Respiration in Detail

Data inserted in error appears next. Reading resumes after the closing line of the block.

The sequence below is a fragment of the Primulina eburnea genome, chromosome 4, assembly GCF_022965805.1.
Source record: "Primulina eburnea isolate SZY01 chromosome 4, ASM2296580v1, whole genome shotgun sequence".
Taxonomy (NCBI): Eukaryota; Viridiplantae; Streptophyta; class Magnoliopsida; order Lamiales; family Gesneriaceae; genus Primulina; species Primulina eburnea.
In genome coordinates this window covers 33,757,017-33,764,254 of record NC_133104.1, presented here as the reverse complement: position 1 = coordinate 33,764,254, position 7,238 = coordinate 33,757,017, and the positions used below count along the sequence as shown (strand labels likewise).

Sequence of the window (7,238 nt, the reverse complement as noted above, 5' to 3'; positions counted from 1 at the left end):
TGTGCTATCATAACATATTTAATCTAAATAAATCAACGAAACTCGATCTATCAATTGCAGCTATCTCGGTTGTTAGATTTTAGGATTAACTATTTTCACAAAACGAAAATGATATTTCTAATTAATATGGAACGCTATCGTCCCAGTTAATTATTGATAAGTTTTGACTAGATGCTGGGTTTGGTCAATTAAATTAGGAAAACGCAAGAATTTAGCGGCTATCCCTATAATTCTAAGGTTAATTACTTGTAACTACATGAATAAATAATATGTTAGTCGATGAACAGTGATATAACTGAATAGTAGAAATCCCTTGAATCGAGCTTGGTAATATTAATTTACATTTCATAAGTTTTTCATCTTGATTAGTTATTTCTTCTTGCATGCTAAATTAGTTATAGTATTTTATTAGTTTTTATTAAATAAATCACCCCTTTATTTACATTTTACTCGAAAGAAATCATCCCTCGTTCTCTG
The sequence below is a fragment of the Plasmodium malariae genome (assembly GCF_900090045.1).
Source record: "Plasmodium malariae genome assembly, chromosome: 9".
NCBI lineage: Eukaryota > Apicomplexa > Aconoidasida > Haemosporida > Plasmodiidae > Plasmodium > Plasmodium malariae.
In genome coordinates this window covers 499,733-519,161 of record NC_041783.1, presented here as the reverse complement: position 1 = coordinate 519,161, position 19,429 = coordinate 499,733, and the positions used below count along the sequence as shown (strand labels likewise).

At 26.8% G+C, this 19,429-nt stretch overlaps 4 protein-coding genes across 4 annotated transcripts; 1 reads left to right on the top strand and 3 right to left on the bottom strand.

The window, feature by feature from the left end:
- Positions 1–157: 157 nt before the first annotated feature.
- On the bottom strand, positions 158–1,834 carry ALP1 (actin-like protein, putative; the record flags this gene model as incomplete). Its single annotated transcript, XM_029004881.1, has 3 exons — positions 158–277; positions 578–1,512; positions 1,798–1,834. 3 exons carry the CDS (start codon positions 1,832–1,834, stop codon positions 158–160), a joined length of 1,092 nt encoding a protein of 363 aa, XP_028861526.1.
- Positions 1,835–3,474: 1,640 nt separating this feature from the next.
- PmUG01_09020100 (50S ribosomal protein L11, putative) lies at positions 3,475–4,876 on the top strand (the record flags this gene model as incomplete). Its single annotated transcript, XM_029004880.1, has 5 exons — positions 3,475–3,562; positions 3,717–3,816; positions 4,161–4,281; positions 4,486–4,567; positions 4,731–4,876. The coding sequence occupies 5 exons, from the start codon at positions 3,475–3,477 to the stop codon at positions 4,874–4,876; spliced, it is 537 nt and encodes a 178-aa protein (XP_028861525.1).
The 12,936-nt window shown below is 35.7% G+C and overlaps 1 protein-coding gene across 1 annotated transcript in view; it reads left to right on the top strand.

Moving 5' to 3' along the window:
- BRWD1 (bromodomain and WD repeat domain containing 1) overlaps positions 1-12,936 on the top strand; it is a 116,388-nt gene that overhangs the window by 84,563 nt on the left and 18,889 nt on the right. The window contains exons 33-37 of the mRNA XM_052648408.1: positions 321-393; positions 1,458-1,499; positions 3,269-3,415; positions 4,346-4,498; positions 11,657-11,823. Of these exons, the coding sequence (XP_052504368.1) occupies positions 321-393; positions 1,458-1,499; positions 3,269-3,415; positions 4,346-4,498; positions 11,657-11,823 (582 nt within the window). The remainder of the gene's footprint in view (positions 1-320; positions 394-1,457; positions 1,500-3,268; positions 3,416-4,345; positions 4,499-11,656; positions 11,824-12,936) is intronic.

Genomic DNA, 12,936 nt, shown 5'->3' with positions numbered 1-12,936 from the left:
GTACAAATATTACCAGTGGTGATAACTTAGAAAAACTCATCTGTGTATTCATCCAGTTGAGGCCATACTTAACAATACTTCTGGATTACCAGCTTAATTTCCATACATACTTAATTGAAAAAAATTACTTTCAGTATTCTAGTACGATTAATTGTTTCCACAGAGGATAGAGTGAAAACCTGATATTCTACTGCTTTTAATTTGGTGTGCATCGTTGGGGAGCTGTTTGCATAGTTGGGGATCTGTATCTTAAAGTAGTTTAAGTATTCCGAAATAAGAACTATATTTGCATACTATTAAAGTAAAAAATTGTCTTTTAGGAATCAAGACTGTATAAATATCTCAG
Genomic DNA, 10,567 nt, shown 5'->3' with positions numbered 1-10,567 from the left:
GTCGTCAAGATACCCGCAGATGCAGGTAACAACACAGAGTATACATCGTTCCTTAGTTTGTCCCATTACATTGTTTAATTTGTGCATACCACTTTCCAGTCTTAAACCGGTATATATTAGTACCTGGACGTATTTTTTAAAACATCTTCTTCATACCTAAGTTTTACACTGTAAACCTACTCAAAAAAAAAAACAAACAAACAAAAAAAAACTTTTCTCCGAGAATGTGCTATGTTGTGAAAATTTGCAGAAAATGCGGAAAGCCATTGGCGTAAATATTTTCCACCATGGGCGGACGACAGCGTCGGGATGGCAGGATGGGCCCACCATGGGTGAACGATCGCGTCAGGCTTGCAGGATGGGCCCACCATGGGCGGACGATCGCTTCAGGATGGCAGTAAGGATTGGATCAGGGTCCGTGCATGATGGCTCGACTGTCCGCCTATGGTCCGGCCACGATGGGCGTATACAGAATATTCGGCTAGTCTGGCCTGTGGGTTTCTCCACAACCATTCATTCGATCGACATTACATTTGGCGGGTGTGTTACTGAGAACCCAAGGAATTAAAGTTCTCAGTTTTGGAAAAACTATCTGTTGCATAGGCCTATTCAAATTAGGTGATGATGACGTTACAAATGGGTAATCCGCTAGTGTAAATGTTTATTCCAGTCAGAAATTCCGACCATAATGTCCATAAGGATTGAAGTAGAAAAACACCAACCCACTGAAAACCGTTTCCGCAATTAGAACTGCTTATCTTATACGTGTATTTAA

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Respiration is often summarised as: ‘glucose + oxygen react to form carbon dioxide + water (+ energy)’. Criticise this summary and give a more detailed account of the respiratory process. The first point to be noted is that this is only a summary (accurate or otherwise) of aerobic respiration. A similar summary for anaerobic respiration could read: Glucose is broken down to form carbon dioxide + Ethanol (in plants) or Lactate (in animals) (+ energy) Aerobic respiration is in fact a highly complex metabolic process comprising of at least 30 steps. There are 3 main processes that comprise respiration: glycolysis; the Krebs cycle; and the respiratory chain. Glucose enters the cell by facilitated diffusion, and glycoloysis then takes place in the cytoplasm. Glucose is phosphorylated (using a phosphate molecule from the breakdown of adenosine triphosphate (ATP)) to form glucose phosphate, a compound which can also be used for the synthesis of glycogen elsewhere in the cell. Glucose phosphate is phosphorylated again, and splits into two triose phosphate sugars. Each of these is converted in a number of steps to pyruvate (another 3-carbon sugar), a process that releases some energy, and a hydrogen atom, which is transferred for use in the respiratory chain by the co-enzyme NAD. The Pyruvate molecules then diffuse into the mitochondrial matrices within the cell. They are then converted to acetyl co-enzyme A (a two-carbon compound) with a Carbon Dioxide (CO2) molecule and a Hydrogen atom (taken up by co-enzyme NAD again) given off. Acetyl Co-enzyme A then enters the Krebs cycle. In this metabolic cycle the 2-carbon acetyl compound dissociates from the co-enzyme A and is converted into a 4-carbon oxaloacetate compound, which in turn is converted into a 6-carbon citrate compound. This is then gradually broken down back into the 4-carbon

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